Honda's little four might be the best of the breed
1976 Honda CB400F
Claimed power: 32hp @ 9,000rpm
Top speed: 95mph
Engine: 408cc air-cooled SOHC inline four
Weight (with half tank fuel): 393lb (179kg)
Price then: $1,470
Price now: $2,500 - $4,500
Shelli Bohrer was grief-stricken. Her beloved Honda CB400 Four, lovingly cared for during eight years of ownership, was lying in the middle of the street, its frame twisted beyond repair after a teenage driver had plowed into Shelli on her way to the gym. The pulled hamstring and bruises would soon mend, but her Honda was totaled.
“I poured a lot of love and some money into that bike,” Shelli says. “I learned how to navigate San Francisco traffic as well as get nods from the Alice’s crowd. I learned to do bike maintenance on it. It wasn’t perfectly cherry, it wasn’t perfectly stock, but it was clean, reliable and fun. And it was my baby.”
Luckily, the driver had insurance. While Shelli’s lawyer was negotiating a settlement, an acquaintance named Nancy came into the motorcycle shop where Shelli worked, mentioned she was selling her Honda CB400 Four, and asked Shelli to buy it because she knew Shelli would take care of it. Shelli was torn. “Did I want to have that much emotional investment in a bike again?” Her girlfriend talked her into it.
Enter the CB400F
After the success of four-cylinder Honda CB750, Honda decided to build a complete range of motorcycles designed along similar lines. Honda’s first try at a small-bore four appeared in 1972 in the shape of the CB350 Four, a 347cc overhead cam with four carburetors feeding four very small cylinders. Impressively engineered, it was also seriously underpowered for its weight, and was pulled from the Honda lineup after two short years.
The next iteration of a smaller four appeared in 1975 in the form of the slightly larger and more sporting Honda CB400F. Like its predecessor, it had a single overhead cam, a single disc up front and four carburetors. Four uniquely curved exhaust pipes fed into one quiet muffler, and a new cylinder head with larger intake and exhaust valves pumped up power, as did boring the cylinders to 51mm from the 350’s 47mm.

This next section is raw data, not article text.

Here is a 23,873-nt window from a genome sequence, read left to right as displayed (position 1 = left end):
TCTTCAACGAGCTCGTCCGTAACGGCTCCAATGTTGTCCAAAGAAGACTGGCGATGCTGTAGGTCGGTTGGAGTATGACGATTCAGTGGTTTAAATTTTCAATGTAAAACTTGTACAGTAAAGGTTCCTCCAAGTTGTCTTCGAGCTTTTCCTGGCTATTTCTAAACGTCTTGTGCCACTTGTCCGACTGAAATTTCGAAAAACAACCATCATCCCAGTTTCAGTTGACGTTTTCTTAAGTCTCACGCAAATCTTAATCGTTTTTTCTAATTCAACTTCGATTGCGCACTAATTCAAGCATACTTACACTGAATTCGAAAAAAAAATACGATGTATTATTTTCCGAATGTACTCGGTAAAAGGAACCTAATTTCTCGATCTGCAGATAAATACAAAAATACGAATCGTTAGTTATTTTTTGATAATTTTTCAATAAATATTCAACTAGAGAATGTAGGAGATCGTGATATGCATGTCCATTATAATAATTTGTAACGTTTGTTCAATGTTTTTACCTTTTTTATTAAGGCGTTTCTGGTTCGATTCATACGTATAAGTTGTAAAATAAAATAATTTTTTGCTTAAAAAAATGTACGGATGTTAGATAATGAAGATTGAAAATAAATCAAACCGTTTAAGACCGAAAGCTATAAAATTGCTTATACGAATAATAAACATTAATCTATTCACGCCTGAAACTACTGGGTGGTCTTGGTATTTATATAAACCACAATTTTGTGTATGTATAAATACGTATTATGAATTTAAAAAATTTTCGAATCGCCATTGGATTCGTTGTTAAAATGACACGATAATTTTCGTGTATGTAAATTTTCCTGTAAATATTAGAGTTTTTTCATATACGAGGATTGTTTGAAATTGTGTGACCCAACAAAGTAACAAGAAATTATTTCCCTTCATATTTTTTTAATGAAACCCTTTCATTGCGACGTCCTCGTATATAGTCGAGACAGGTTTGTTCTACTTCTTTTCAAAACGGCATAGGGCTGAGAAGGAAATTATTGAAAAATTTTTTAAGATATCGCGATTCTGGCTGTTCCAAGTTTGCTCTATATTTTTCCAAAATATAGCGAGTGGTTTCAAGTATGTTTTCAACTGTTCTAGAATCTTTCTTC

Contemporary American motojournalists found the Honda CB400F problematic. Most street riders in the U.S. in the 1970s were young men. While a vocal minority advocated sporty handling, a majority of them were interested in straight-line power. A quiet exhaust note, reliable functioning, good brakes and lack of vibration were not hot selling points for a motorcycle in this era. To a quarter-mile obsessed public, what mattered was that for all its sophistication, the CB400F was no better in the quarter mile than the Yamaha RD350 and the Kawasaki 400 triple, the bikes it was usually compared to.
As a result, magazine testers tried to portray a mild mannered Clark Kent of a bike as something closer to Supercycle. They noted that when you wrung it out close to its 10,500rpm redline, the 408cc four wailed like a banshee. They pointed out that the CB400F was faster on the drag strip than a Suzuki GT380. And since the Honda was fitted with low bars, motojournalists proclaimed it was a café racer.
Despite the 400F’s failures in the machismo department, it was a well-built machine with technological innovations that aided ride-ability, including a nicely engineered six-speed transmission and a smooth, strong, low effort, slip-resistant clutch. A mild cam grind gave the engine good pull over a wide powerband — without the flat spots experienced by the two-stroke competition, thank you very much — and the CB400F was very stable in turns and accelerated nicely out of them.
Magazine testers praised the Honda’s functionality. It was, as one tester said, “a bike that delivers reasonable economy, comfort and exceptional performance in terms of speed and handling. There are flaws here and there, but the way the motorcycle handles most situations manages to reduce the quirks to minor annoyances.”
Among these annoyances was the fact the CB400F didn’t have enough room to carry two American-sized passengers comfortably. The seat was too hard and the bars bent some people’s wrists at an awkward angle, the horn was weak, and it was easy to accidentally kick the hinged right footpeg out of position.